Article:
JH: On the subject of loyalty programs, was this a strategy that was quite popular for this Double 11?

DB: Yes. And this is actually another place where gamification rears its head. Shopping as a sport in China. And, Singles’ Day is the Super Bowl. Loyalty is a way that not only for brands to capture a ton of customer data, but also reward VIP consumers. Fila is actually a good example that provided some sophisticated mechanisms and the use scarcity and gamification as a way to get their followers to constantly engage. They offered these daily shopping deals in a limited quantity available only to their members. They also provided these daily tasks that they would ask their members to do where they could also earn additional points that they could redeem. Tmall ecosystem is becoming more and more sophisticated. What we’re seeing on the luxury side is loyalty is becoming experiential. Instead of these things like coupons, what they’ll offer things like invites to VIP events or branded gift.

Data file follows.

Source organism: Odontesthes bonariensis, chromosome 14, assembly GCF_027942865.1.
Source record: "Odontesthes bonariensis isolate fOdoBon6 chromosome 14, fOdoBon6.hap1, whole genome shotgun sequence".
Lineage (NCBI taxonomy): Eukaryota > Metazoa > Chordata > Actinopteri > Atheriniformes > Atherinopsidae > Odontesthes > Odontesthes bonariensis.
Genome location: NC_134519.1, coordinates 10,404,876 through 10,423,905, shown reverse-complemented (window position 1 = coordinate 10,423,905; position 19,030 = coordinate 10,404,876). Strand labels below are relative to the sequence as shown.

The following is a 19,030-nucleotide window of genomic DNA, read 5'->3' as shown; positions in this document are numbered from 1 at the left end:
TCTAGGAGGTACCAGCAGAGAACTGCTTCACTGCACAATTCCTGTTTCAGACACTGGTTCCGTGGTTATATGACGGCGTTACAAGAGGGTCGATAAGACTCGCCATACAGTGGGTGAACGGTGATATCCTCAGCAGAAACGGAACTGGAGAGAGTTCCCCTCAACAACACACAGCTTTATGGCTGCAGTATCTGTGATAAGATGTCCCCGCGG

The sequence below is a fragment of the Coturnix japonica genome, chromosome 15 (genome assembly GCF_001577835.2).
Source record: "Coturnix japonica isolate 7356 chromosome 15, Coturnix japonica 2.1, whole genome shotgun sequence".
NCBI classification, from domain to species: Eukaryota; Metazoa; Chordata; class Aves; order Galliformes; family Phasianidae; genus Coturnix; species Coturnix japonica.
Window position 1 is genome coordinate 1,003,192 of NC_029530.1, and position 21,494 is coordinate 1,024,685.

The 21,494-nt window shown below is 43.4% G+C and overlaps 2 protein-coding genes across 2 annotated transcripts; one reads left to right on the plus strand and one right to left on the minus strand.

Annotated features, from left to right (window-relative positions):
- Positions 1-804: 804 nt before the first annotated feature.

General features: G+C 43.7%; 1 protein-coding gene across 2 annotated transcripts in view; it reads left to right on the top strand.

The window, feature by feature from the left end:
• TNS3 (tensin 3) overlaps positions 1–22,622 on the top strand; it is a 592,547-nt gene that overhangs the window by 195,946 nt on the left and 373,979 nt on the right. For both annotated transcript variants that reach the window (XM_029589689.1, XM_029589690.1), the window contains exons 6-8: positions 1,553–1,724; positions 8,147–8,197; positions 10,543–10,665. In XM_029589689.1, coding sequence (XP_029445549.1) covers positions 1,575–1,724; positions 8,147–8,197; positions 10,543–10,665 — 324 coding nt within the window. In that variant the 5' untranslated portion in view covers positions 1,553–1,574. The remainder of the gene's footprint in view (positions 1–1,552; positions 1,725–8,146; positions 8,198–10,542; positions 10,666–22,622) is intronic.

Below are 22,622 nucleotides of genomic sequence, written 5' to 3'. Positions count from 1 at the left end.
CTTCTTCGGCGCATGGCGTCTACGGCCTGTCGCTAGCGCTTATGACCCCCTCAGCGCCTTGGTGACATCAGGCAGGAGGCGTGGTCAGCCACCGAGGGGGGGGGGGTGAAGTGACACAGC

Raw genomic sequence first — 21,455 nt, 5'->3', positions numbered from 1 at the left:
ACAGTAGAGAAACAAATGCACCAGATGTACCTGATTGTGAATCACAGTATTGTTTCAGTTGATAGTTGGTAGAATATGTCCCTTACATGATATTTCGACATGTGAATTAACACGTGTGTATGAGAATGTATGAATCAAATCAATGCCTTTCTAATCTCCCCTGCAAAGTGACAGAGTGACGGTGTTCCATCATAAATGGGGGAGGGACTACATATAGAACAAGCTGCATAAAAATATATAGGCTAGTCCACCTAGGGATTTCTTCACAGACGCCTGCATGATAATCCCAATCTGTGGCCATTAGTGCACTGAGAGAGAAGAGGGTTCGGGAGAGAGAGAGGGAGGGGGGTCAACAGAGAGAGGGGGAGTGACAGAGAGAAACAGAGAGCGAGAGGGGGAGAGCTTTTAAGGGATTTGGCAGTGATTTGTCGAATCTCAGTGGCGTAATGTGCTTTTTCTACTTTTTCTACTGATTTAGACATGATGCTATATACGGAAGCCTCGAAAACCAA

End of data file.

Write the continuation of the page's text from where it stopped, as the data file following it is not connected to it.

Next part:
JH: In your report you pointed out that for Chinese consumers, packaging really matters. Can you share some interesting examples from this year’s sale?

DB: Absolutely. Packaging has always been important in China. It’s a way for self-expression, also people like to actually display their products in their home and so you have a unique, rich type of packaging that makes it a collection piece. It incentivizes people to purchase.

Brand collaborations are a huge driver of new product introductions into the market and a way to generate buzz and sales. One example is Kotex, the feminine hygiene product that collaborated with Kakao Friends, which is the South Korean messaging app with emoji characters and cartoon characters. This is a way to target and reach Gen Z consumers. It provides this uniqueness and specialty that actually drives consumption.